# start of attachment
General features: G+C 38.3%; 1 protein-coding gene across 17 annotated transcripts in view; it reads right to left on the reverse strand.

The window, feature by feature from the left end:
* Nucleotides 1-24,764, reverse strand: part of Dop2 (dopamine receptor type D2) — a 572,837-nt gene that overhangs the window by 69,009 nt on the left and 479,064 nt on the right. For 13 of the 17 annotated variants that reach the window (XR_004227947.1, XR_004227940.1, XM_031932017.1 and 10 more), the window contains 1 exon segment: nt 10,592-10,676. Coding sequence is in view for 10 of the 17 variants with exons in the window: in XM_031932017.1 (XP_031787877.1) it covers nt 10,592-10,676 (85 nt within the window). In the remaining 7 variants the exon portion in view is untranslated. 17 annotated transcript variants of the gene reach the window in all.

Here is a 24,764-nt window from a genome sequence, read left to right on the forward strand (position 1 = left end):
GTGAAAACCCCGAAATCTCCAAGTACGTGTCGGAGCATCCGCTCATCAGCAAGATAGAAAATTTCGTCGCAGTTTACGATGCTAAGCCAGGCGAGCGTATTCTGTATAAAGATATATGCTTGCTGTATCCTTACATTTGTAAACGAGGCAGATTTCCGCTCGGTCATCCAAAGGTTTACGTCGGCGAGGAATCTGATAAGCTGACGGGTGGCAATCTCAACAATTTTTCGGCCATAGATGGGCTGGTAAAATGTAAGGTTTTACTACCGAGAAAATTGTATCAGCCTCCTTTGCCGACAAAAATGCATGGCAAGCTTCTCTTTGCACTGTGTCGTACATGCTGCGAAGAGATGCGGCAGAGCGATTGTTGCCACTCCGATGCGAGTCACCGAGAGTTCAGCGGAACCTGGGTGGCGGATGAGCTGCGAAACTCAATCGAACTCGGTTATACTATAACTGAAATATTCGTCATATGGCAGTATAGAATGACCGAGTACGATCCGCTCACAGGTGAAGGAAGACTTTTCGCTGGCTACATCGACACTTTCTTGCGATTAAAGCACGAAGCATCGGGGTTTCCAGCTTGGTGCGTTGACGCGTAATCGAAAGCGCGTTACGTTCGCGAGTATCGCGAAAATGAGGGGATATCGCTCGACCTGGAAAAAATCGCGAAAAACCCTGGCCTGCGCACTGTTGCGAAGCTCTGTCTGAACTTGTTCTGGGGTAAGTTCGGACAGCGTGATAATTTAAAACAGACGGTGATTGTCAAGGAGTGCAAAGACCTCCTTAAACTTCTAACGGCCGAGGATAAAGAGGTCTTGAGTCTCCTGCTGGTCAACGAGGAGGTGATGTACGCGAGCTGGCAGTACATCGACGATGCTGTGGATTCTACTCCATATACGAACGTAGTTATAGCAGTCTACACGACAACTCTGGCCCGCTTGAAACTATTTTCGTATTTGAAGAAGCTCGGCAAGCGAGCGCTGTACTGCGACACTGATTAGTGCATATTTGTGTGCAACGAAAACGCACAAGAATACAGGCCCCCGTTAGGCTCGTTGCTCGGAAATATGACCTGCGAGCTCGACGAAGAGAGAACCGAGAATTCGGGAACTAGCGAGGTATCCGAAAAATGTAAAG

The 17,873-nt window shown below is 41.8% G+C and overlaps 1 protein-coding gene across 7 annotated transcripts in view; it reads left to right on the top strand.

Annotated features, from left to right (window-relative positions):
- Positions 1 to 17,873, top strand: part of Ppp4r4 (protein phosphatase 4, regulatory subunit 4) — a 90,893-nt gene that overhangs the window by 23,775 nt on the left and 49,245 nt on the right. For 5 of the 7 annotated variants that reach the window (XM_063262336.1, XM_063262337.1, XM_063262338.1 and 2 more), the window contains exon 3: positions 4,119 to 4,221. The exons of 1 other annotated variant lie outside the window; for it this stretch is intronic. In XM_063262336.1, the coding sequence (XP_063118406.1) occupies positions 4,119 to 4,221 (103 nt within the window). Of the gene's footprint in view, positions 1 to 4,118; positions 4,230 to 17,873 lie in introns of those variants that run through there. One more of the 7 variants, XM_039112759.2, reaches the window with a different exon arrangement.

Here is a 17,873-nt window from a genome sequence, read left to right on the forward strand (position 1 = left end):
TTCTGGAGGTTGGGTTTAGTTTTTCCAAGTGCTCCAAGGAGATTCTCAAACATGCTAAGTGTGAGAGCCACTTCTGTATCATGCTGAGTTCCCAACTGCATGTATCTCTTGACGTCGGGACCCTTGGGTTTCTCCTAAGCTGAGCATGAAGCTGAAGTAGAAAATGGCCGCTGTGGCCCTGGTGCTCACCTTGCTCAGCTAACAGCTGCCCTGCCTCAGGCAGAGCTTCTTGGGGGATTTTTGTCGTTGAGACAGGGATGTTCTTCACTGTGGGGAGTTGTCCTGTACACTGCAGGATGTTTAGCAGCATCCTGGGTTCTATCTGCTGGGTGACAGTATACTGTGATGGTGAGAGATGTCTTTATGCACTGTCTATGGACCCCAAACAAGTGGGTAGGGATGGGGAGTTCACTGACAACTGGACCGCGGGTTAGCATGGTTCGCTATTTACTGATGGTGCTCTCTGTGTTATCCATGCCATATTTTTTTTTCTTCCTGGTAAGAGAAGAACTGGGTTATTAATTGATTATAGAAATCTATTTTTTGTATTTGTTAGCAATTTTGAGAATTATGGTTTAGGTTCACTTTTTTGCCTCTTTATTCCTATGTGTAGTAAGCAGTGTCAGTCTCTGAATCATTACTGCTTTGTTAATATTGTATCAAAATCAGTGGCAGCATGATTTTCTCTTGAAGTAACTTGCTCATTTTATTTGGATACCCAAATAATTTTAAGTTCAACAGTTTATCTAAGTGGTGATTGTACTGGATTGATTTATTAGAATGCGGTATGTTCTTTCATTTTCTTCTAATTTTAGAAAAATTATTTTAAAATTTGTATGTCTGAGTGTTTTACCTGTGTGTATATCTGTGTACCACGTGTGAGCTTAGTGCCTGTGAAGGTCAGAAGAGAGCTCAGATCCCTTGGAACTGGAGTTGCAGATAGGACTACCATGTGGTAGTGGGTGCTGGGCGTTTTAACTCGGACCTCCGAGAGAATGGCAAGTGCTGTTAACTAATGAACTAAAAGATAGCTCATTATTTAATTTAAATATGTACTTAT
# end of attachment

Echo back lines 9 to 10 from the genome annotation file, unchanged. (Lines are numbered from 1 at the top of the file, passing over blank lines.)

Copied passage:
Here is a 17,873-nt window from a genome sequence, read left to right on the forward strand (position 1 = left end):
TTCTGGAGGTTGGGTTTAGTTTTTCCAAGTGCTCCAAGGAGATTCTCAAACATGCTAAGTGTGAGAGCCACTTCTGTATCATGCTGAGTTCCCAACTGCATGTATCTCTTGACGTCGGGACCCTTGGGTTTCTCCTAAGCTGAGCATGAAGCTGAAGTAGAAAATGGCCGCTGTGGCCCTGGTGCTCACCTTGCTCAGCTAACAGCTGCCCTGCCTCAGGCAGAGCTTCTTGGGGGATTTTTGTCGTTGAGACAGGGATGTTCTTCACTGTGGGGAGTTGTCCTGTACACTGCAGGATGTTTAGCAGCATCCTGGGTTCTATCTGCTGGGTGACAGTATACTGTGATGGTGAGAGATGTCTTTATGCACTGTCTATGGACCCCAAACAAGTGGGTAGGGATGGGGAGTTCACTGACAACTGGACCGCGGGTTAGCATGGTTCGCTATTTACTGATGGTGCTCTCTGTGTTATCCATGCCATATTTTTTTTTCTTCCTGGTAAGAGAAGAACTGGGTTATTAATTGATTATAGAAATCTATTTTTTGTATTTGTTAGCAATTTTGAGAATTATGGTTTAGGTTCACTTTTTTGCCTCTTTATTCCTATGTGTAGTAAGCAGTGTCAGTCTCTGAATCATTACTGCTTTGTTAATATTGTATCAAAATCAGTGGCAGCATGATTTTCTCTTGAAGTAACTTGCTCATTTTATTTGGATACCCAAATAATTTTAAGTTCAACAGTTTATCTAAGTGGTGATTGTACTGGATTGATTTATTAGAATGCGGTATGTTCTTTCATTTTCTTCTAATTTTAGAAAAATTATTTTAAAATTTGTATGTCTGAGTGTTTTACCTGTGTGTATATCTGTGTACCACGTGTGAGCTTAGTGCCTGTGAAGGTCAGAAGAGAGCTCAGATCCCTTGGAACTGGAGTTGCAGATAGGACTACCATGTGGTAGTGGGTGCTGGGCGTTTTAACTCGGACCTCCGAGAGAATGGCAAGTGCTGTTAACTAATGAACTAAAAGATAGCTCATTATTTAATTTAAATATGTACTTAT